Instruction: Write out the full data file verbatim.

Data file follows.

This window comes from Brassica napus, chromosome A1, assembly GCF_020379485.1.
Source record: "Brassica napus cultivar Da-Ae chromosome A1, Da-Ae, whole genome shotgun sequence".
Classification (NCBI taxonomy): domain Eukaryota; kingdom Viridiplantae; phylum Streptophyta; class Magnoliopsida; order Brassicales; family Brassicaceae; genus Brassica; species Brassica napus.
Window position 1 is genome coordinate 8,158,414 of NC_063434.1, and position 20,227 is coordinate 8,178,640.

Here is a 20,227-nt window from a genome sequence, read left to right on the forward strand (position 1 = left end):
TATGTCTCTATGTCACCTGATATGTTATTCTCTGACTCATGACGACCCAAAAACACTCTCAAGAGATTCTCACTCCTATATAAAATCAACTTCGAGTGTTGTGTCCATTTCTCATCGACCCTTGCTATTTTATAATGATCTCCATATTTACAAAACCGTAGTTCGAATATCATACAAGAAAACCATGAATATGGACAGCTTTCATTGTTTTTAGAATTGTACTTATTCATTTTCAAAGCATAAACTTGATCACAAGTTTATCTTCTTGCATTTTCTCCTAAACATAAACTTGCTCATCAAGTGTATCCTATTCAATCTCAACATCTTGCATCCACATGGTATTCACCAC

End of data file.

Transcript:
This window comes from Brassica napus, chromosome A1, assembly GCF_020379485.1.
Source record: "Brassica napus cultivar Da-Ae chromosome A1, Da-Ae, whole genome shotgun sequence".
Classification (NCBI taxonomy): domain Eukaryota; kingdom Viridiplantae; phylum Streptophyta; class Magnoliopsida; order Brassicales; family Brassicaceae; genus Brassica; species Brassica napus.
Window position 1 is genome coordinate 8,158,414 of NC_063434.1, and position 20,227 is coordinate 8,178,640.

Here is a 20,227-nt window from a genome sequence, read left to right on the forward strand (position 1 = left end):
TATGTCTCTATGTCACCTGATATGTTATTCTCTGACTCATGACGACCCAAAAACACTCTCAAGAGATTCTCACTCCTATATAAAATCAACTTCGAGTGTTGTGTCCATTTCTCATCGACCCTTGCTATTTTATAATGATCTCCATATTTACAAAACCGTAGTTCGAATATCATACAAGAAAACCATGAATATGGACAGCTTTCATTGTTTTTAGAATTGTACTTATTCATTTTCAAAGCATAAACTTGATCACAAGTTTATCTTCTTGCATTTTCTCCTAAACATAAACTTGCTCATCAAGTGTATCCTATTCAATCTCAACATCTTGCATCCACATGGTATTCACCAC